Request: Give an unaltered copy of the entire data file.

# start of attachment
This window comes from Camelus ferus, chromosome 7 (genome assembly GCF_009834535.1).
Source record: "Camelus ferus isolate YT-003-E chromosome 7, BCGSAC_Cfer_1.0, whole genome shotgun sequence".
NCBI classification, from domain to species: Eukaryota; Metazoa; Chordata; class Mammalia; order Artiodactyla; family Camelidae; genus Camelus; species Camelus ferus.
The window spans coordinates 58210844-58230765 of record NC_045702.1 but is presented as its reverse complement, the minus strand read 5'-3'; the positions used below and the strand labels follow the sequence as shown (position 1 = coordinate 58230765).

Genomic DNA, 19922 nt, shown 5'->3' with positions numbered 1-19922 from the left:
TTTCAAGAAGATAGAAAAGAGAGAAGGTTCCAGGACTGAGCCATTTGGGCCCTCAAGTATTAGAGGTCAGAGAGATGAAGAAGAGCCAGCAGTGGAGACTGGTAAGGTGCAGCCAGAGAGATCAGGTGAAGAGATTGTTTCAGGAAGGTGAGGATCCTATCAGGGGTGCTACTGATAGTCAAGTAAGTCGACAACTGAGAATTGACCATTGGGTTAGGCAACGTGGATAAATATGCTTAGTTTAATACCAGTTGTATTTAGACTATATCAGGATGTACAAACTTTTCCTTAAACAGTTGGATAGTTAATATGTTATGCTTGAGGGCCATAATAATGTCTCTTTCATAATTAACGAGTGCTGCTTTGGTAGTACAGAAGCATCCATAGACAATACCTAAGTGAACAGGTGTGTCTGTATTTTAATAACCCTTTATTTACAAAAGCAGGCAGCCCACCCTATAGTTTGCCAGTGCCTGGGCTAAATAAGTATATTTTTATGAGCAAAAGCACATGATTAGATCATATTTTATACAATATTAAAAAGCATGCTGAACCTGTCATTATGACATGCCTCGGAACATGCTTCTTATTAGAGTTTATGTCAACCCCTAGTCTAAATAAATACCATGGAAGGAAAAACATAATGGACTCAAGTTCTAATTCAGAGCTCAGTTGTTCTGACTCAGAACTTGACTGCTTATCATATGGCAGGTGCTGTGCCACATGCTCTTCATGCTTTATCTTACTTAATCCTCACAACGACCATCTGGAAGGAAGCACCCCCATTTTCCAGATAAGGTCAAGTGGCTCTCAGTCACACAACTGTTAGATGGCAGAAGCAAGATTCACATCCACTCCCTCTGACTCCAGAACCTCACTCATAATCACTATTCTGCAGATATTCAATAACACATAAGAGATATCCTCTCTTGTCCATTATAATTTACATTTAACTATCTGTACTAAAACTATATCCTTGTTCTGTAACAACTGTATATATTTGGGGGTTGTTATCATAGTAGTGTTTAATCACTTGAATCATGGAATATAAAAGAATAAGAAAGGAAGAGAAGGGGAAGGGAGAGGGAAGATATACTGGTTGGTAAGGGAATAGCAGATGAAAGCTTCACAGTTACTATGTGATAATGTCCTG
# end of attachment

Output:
This window comes from Camelus ferus, chromosome 7 (genome assembly GCF_009834535.1).
Source record: "Camelus ferus isolate YT-003-E chromosome 7, BCGSAC_Cfer_1.0, whole genome shotgun sequence".
NCBI classification, from domain to species: Eukaryota; Metazoa; Chordata; class Mammalia; order Artiodactyla; family Camelidae; genus Camelus; species Camelus ferus.
The window spans coordinates 58210844-58230765 of record NC_045702.1 but is presented as its reverse complement, the minus strand read 5'-3'; the positions used below and the strand labels follow the sequence as shown (position 1 = coordinate 58230765).

Genomic DNA, 19922 nt, shown 5'->3' with positions numbered 1-19922 from the left:
TTTCAAGAAGATAGAAAAGAGAGAAGGTTCCAGGACTGAGCCATTTGGGCCCTCAAGTATTAGAGGTCAGAGAGATGAAGAAGAGCCAGCAGTGGAGACTGGTAAGGTGCAGCCAGAGAGATCAGGTGAAGAGATTGTTTCAGGAAGGTGAGGATCCTATCAGGGGTGCTACTGATAGTCAAGTAAGTCGACAACTGAGAATTGACCATTGGGTTAGGCAACGTGGATAAATATGCTTAGTTTAATACCAGTTGTATTTAGACTATATCAGGATGTACAAACTTTTCCTTAAACAGTTGGATAGTTAATATGTTATGCTTGAGGGCCATAATAATGTCTCTTTCATAATTAACGAGTGCTGCTTTGGTAGTACAGAAGCATCCATAGACAATACCTAAGTGAACAGGTGTGTCTGTATTTTAATAACCCTTTATTTACAAAAGCAGGCAGCCCACCCTATAGTTTGCCAGTGCCTGGGCTAAATAAGTATATTTTTATGAGCAAAAGCACATGATTAGATCATATTTTATACAATATTAAAAAGCATGCTGAACCTGTCATTATGACATGCCTCGGAACATGCTTCTTATTAGAGTTTATGTCAACCCCTAGTCTAAATAAATACCATGGAAGGAAAAACATAATGGACTCAAGTTCTAATTCAGAGCTCAGTTGTTCTGACTCAGAACTTGACTGCTTATCATATGGCAGGTGCTGTGCCACATGCTCTTCATGCTTTATCTTACTTAATCCTCACAACGACCATCTGGAAGGAAGCACCCCCATTTTCCAGATAAGGTCAAGTGGCTCTCAGTCACACAACTGTTAGATGGCAGAAGCAAGATTCACATCCACTCCCTCTGACTCCAGAACCTCACTCATAATCACTATTCTGCAGATATTCAATAACACATAAGAGATATCCTCTCTTGTCCATTATAATTTACATTTAACTATCTGTACTAAAACTATATCCTTGTTCTGTAACAACTGTATATATTTGGGGGTTGTTATCATAGTAGTGTTTAATCACTTGAATCATGGAATATAAAAGAATAAGAAAGGAAGAGAAGGGGAAGGGAGAGGGAAGATATACTGGTTGGTAAGGGAATAGCAGATGAAAGCTTCACAGTTACTATGTGATAATGTCCTG